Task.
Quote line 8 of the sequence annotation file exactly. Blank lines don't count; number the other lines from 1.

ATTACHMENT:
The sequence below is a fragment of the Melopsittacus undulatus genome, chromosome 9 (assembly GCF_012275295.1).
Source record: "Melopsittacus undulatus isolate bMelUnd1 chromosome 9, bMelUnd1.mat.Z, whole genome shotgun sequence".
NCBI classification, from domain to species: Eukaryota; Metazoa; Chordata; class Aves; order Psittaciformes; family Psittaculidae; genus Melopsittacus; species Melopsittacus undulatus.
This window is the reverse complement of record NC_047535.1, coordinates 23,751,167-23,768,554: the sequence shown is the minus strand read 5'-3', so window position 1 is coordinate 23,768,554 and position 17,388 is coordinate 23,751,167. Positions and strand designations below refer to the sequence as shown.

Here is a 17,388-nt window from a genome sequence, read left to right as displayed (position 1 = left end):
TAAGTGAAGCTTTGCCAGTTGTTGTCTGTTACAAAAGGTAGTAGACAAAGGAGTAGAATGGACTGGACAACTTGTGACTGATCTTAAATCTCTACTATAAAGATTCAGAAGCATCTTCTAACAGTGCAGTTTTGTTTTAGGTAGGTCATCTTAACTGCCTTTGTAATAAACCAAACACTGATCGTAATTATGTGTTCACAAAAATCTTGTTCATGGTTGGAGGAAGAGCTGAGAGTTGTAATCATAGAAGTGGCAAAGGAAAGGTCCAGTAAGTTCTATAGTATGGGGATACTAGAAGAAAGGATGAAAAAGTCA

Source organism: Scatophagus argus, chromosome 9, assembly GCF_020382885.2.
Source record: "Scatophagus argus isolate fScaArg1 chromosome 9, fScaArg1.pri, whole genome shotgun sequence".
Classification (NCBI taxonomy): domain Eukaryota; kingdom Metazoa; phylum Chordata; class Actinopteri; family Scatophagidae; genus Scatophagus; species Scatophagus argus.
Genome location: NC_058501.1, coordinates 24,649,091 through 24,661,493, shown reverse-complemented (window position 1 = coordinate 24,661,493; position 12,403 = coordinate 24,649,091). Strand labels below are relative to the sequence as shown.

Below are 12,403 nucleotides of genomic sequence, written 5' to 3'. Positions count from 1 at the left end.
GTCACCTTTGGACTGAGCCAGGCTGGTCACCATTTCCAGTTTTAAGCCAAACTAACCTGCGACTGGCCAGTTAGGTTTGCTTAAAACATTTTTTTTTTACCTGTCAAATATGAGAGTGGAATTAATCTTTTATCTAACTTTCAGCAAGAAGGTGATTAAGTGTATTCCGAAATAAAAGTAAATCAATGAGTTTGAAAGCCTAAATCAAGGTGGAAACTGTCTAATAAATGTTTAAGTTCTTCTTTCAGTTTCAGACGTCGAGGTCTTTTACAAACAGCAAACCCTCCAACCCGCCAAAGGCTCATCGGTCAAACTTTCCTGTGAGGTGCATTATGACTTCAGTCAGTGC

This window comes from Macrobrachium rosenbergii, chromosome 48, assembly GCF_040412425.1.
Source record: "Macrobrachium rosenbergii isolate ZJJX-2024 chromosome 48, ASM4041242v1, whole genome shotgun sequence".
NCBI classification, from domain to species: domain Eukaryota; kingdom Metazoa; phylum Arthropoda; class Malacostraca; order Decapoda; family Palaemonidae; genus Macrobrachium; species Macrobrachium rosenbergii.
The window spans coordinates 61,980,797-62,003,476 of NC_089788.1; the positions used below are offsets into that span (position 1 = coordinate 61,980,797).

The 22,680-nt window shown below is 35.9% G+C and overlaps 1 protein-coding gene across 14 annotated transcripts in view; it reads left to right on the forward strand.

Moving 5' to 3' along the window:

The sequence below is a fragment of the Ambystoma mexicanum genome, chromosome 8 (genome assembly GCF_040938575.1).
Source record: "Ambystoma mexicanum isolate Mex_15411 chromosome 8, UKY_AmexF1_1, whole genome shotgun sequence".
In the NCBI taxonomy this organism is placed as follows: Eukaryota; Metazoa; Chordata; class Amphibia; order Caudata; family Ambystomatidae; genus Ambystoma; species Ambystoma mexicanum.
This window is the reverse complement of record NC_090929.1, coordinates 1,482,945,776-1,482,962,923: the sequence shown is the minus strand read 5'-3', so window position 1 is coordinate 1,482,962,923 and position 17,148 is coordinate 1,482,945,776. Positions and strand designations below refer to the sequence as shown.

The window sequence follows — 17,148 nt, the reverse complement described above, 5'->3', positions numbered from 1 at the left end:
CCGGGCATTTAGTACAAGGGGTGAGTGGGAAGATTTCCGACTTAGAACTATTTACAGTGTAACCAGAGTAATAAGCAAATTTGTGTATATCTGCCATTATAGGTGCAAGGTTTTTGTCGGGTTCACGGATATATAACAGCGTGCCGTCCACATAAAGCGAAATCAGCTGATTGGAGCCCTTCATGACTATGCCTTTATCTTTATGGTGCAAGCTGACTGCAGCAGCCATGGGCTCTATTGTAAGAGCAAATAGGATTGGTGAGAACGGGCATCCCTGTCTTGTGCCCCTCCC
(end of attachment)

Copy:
Source record: "Scatophagus argus isolate fScaArg1 chromosome 9, fScaArg1.pri, whole genome shotgun sequence".